September 25, 2014
This post originally appeared on the International Confederation of Midwives (ICM) website here. Reposted with permission.
“My name is Mazidatul, but people usually call me Zizi. I am 24 years old and a female midwife from Indonesia. I graduated from PGRI Adi Buana University in Surabaya, East Java with a Diploma Degree in Midwifery. Right now I am preparing to go to another hidden paradise in Indonesia, in Sulawesi. I am not going alone, but with my team: a doctor from Bali, a nurse from Lampung, a nutritionist from Malang, and an epidemiologist from Pekanbaru. We will go to a small village called Ogotua, which is on the island of Sulawesi.
There, I and my teammates will be assigned to provide primary health care especially to the mother and child. Along with providing health care, I and the team have a program to empower local communities to increase the quality of healthcare by building relationships with local authorities. In addition, we also strive to educate health professionals in the area on how to construct a program, how to convey it to the public, how to run it and how to evaluate it. We will also make a big effort to approach the community and gain their trust, so that when they are sick or need medical assistance, they can come to see us or other health care workers to receive proper medical attention.
The reason I dare to go into the interior of the country for my placement is that I realized there are many mothers and children outside the large city where I grew up; there are many women and children who have not received optimal health care. As a midwife I also think that whoever and wherever women and children are, they are entitled to the same health services, whether in big cities or in the countryside.
I am expecting some challenges such as the difference between the facilities, difficulty of access to the facility as it will require a longer time to get there, but I am confident that I can help the women and children to obtain good health care. This will be my first time to provide midwifery services in a small village. I have never done this before but I feel very happy knowing that I will go to this place. I am prepared for not having the same amenities as in the city, like good internet signal, close access to referral clinics, large and comfortable streets. But I think this is the task of the midwife, where there are women and children, that is where we go. To reach other villages of up to a distance of ± 100 km we will use road vehicles. Several other villages are located on a small island so I will have to use boats to get there. To provide services on the island I normally will stay 2-3 days there. Most villages do not have a midwife, so I won’t be able to ask for assistance or for help in monitoring the pregnant women, newborns and infants in the village.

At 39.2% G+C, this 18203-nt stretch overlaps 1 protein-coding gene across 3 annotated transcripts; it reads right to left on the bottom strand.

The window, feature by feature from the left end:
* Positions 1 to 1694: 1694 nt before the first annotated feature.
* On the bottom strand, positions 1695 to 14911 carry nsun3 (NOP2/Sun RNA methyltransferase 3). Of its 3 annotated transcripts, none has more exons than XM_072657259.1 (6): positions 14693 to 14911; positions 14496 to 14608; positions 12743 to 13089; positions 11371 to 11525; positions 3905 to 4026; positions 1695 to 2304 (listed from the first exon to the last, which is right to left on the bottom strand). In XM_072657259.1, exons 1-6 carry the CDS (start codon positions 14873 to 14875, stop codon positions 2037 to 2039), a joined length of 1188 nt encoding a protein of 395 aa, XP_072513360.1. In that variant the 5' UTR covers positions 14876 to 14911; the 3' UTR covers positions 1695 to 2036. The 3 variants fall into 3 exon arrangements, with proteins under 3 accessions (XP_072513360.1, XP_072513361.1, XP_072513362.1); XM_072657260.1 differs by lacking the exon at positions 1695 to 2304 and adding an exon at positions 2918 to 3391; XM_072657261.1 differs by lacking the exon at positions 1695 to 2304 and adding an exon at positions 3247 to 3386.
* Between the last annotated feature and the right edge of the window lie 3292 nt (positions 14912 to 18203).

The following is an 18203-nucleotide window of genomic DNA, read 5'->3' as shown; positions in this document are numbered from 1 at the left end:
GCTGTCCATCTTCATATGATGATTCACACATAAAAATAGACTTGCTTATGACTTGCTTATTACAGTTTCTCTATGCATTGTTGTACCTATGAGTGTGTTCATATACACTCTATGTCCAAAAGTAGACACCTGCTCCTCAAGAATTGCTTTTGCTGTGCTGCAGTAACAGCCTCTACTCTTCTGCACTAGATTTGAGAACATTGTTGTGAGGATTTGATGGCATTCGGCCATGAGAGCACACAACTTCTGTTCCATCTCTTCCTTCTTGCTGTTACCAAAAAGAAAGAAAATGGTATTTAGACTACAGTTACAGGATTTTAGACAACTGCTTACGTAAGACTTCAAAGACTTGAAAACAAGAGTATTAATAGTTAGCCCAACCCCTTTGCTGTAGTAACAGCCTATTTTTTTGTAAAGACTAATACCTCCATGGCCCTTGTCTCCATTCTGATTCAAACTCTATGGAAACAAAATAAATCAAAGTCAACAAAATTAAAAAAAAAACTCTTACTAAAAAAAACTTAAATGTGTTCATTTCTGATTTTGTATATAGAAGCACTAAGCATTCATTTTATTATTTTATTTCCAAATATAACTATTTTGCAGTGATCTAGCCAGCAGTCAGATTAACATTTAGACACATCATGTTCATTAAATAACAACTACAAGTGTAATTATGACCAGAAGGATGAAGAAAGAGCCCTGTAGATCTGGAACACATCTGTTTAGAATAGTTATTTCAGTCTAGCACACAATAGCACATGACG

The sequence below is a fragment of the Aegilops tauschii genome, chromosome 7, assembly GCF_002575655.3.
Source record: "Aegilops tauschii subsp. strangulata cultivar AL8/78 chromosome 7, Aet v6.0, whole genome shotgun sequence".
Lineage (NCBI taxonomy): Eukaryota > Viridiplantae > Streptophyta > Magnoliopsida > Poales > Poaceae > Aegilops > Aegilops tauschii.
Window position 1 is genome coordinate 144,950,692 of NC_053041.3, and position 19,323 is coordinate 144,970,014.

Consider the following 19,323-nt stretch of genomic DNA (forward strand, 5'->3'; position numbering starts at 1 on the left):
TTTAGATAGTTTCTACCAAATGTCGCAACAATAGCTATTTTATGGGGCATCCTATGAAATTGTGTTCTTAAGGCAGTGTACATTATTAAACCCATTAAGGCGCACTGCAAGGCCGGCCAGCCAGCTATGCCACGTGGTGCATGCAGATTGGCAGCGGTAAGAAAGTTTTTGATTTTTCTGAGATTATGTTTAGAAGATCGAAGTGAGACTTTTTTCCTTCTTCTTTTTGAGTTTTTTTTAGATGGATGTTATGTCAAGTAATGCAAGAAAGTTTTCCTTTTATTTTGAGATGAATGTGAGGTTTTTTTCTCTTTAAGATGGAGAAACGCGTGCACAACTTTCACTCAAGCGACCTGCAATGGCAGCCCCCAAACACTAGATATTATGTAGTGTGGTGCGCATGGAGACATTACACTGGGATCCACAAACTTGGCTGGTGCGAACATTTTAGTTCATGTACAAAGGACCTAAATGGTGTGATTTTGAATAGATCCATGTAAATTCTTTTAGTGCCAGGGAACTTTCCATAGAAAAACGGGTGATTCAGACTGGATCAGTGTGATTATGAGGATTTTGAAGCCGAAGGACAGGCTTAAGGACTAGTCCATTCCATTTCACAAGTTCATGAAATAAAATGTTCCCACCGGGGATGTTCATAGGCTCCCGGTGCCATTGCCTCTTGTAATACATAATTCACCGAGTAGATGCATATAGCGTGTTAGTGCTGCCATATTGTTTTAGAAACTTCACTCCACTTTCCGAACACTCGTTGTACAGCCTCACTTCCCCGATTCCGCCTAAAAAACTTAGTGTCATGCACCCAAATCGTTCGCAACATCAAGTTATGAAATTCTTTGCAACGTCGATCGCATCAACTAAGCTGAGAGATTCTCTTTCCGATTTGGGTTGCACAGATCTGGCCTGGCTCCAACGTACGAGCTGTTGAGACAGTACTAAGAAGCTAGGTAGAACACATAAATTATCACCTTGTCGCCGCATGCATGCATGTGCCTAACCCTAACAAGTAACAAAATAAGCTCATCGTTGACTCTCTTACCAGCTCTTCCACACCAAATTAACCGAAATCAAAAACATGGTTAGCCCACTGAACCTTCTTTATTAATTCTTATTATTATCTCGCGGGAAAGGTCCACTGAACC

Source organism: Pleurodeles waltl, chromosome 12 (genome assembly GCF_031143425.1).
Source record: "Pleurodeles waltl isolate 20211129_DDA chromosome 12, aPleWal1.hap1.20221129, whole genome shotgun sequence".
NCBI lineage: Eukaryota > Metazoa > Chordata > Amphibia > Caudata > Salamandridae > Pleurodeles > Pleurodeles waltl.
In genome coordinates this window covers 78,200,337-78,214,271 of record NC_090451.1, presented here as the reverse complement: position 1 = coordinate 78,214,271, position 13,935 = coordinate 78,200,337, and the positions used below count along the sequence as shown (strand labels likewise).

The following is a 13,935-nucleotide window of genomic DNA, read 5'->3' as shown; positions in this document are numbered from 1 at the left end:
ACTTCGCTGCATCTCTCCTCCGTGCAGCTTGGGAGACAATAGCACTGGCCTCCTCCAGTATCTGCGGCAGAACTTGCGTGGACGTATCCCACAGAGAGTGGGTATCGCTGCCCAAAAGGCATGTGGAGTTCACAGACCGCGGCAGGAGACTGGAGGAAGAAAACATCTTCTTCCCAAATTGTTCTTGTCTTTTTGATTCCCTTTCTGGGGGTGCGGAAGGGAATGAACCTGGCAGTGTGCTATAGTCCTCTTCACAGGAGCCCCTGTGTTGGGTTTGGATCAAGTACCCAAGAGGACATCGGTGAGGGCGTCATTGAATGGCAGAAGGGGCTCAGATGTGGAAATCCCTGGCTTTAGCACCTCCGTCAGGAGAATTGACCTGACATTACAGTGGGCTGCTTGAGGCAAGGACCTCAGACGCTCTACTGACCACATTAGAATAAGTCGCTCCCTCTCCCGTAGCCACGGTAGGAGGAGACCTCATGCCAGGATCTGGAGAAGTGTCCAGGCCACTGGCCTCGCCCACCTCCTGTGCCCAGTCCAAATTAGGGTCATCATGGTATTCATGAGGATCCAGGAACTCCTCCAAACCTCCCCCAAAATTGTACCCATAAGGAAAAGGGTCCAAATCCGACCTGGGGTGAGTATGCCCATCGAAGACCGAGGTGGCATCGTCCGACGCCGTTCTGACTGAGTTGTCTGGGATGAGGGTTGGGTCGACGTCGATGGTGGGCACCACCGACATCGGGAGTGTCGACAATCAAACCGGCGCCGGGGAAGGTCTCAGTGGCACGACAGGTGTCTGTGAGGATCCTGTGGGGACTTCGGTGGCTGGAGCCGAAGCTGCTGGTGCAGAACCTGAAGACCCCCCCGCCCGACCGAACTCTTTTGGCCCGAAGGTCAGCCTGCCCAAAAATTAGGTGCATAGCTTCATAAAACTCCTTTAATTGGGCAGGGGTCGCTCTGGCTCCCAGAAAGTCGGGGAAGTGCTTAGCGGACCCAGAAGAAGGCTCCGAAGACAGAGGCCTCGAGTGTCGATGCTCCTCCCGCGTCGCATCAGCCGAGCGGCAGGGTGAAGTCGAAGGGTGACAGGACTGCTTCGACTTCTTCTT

This will be very challenging, but even so I am very excited to be away from the big city, because this kind of experience will be such a valuable lesson for my future: get out of my comfort zone; dealing with a completely different society than the people of the city, where the culture is still very strong; myth-myth in society. I am hoping that maybe the people will even start to trust me, they will develop a completely different understanding for health care and learn the difference this makes. I am so excited to learn what the future brings and see the contribution I can make in addition to the usual simple things midwives do such as provide reproductive health services, antenatal care, delivery care, birth control, immunizations, routine infant weighing, and so on.
We are also trying to be a bridge between the local government, local health care providers and the society to ensure the government knows how the condition of the society is and what it needs, not only in the health sector, but in all respects. Not only in terms of health, but also in education, empowerment of women and so on. It will not be easy to get into the community, but surely I will earn the trust of the community members. I hope to gain the trust of the customary chief or chief in the area, so the community can be approached through community leaders.
In the village we will be staying in a house that has been prepared by the government, with close access to the services however, our task is not only to stay there, we also have to go directly to the people in the village. There are approximately 10 midwives in smaller villages scattered around us, including 2 midwives in each separate island, but according to the secretary of the health department there, midwives still need guidance to be more forward in providing information and education to the people for optimal service.
That is what I will do, share what I’ve learnt, what I know, what I can achieve with them and I will learn much from them, how to know the society. But mostly I want to make the midwives brave to go forward in public.”